Exploring the personal in personnel records of the British Army
A workshop run by Drs Kevin Linch and Simon Quinn at The National Archive on 21 April 2023 bought together a team of historians and archivists to explore military records between 1790 to 1820.
‘I am concerned to have to report, that the Honourable Lieutenant-Colonel Cadagon has died of a wound of which he received. In him His Majesty lost an officer of great zeal and tried gallantry, who had already acquired the respect and regard of the whole profession…’
This was just one of the casualties at the Battle of Vitoria on 21 June 1813 that Arthur, Marquess of Wellington (later the Duke of Wellington) reported to the military authorities in London. A one-day workshop at the National Archives, Kew, took the news of this event as a starting point and explored its consequences for Army officers and their families.
Participants explored and discussed fourteen different historical documents held in The National Archives War Office collection. The material included the original letter written by the Marquess of Wellington to the government in London giving information about the battle as a list of casualties, statistical returns of information, and letters from widows asking the government to support them in their distress.
We learned more about how military authorities received and digested information about what was happening in the Army’s campaigns. Exploring these records sparked further questions to address: who compiled the information that was sent to London? How long did it take for information to get to the UK when the Army had troops across the globe from North America to Australia? And what information was lost in transit?
An unexpected discovery in the letters was that the Army became aware of officers wearing medals who were not entitled to them. This led to investigations by military authorities in their own records to discover who had been awarded medals officially, and then the publication of this definitive list in the annual Army Lists so that it was publicly available.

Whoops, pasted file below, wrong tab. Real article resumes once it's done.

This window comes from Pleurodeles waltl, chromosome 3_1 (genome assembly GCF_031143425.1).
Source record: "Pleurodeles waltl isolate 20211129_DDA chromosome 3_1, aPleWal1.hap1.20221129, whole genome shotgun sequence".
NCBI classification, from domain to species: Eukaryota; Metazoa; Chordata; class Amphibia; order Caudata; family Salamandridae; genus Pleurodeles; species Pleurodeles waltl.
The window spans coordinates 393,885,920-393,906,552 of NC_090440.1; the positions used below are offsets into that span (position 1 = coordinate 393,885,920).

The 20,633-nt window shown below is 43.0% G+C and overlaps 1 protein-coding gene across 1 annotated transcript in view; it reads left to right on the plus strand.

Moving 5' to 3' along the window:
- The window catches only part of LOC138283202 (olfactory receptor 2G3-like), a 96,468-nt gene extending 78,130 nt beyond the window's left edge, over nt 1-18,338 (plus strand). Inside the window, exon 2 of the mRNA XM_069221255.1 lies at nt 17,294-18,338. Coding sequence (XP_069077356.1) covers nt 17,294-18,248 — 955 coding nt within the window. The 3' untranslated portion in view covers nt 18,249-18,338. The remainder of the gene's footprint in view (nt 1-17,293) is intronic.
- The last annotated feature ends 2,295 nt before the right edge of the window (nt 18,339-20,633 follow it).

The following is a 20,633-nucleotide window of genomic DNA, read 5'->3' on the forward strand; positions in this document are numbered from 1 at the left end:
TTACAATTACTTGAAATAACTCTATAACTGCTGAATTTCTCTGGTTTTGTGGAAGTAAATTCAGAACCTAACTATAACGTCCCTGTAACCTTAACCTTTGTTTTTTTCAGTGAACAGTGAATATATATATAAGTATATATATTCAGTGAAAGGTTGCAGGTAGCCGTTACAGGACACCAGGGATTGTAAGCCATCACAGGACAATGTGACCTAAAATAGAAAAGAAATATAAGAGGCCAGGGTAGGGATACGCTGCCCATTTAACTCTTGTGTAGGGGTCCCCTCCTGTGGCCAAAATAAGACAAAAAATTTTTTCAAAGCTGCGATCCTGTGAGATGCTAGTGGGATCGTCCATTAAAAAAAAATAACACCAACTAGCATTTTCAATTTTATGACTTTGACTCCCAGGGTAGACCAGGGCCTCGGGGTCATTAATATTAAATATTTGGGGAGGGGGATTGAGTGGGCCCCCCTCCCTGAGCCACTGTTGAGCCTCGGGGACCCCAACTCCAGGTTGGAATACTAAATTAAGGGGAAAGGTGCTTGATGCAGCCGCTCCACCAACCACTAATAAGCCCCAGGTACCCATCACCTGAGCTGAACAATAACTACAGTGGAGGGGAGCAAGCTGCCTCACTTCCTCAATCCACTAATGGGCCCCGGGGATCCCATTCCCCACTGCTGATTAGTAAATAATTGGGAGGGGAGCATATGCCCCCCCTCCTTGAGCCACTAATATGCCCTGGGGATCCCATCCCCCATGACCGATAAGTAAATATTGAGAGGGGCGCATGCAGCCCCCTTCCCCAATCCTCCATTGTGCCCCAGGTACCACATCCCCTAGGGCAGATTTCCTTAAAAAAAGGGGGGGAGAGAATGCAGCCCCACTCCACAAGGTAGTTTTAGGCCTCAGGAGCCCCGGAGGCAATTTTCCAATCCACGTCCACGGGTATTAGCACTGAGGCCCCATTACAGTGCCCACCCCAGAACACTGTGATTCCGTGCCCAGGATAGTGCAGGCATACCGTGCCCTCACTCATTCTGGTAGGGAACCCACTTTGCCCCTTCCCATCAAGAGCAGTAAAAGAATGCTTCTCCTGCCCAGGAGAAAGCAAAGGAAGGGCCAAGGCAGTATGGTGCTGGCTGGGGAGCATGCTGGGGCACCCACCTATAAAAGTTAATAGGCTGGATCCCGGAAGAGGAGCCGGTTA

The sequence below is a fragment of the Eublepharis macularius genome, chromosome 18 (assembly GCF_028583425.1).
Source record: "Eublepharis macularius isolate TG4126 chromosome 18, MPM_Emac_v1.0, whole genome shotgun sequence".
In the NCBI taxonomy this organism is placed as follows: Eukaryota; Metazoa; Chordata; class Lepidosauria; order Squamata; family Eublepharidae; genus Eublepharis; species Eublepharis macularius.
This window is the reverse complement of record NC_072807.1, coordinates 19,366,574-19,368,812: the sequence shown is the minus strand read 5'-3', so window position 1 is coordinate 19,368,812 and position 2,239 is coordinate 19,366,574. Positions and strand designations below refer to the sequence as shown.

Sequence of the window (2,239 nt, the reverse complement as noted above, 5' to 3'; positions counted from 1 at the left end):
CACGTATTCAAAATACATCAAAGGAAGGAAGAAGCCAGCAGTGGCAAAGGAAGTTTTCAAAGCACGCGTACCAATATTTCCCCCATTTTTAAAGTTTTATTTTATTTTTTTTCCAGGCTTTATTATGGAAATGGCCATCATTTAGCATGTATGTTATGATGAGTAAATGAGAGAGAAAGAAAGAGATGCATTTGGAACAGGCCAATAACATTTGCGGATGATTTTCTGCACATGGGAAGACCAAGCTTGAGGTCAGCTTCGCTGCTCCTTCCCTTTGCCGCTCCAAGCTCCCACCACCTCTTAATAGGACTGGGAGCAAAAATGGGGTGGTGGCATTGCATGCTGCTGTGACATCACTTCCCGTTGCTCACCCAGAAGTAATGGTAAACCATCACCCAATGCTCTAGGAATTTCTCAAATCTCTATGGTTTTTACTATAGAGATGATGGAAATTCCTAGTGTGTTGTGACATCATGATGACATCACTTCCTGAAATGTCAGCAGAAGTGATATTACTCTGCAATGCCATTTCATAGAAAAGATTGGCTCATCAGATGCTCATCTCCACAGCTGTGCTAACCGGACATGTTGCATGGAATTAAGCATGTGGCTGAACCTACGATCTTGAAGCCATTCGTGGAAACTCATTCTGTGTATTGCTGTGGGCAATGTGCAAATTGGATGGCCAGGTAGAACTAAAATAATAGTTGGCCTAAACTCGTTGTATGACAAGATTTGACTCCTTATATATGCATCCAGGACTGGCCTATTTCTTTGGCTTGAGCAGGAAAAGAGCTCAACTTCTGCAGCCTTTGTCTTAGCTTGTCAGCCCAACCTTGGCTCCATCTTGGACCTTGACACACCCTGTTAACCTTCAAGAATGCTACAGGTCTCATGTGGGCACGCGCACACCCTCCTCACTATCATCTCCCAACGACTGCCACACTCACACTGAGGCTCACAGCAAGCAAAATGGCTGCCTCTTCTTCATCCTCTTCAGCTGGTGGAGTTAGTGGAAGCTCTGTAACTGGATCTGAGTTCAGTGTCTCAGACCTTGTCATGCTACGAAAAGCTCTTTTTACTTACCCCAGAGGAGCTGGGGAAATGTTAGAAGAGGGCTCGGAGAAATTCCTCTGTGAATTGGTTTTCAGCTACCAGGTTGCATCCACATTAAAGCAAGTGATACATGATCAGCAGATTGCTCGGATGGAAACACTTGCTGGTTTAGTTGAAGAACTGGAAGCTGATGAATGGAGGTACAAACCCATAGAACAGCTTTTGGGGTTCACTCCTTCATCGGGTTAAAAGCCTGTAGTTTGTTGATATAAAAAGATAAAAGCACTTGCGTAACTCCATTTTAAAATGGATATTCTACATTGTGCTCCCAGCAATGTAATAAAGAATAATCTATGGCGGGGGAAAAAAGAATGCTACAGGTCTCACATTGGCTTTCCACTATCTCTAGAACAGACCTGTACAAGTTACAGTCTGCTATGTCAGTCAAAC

Within the military records, individuals can often be hidden under bare statistics. But in this workshop, we found ways to explore individual stories. Wounded officers were listed according to a scale from ‘slightly’ to ‘severe’, hinting at personal knowledge of these individuals. We found petitions from wives and sisters for support as they had been left destitute by an officer’s loss, challenging the idea that officers (and their families) had significant financial resources.
The team were a mixture of PhD students, archivists, and historians (both working at universities and outside them), including: The National Archives; the Universities of Cardiff, Leeds, Northampton, Sheffield, Stirling, York, and University College London; and The Napoleonic and Revolutionary War Graves Charity.
This workshop was part of the AHRC-funded ‘Re-archiving the individual’ project that is working in partnership with The National Archives. The workshop’s findings will feed into the information that contextualises the database of Army officers that is being constructed as part of this project.
Main image Copyright © 2023 Kevin Linch.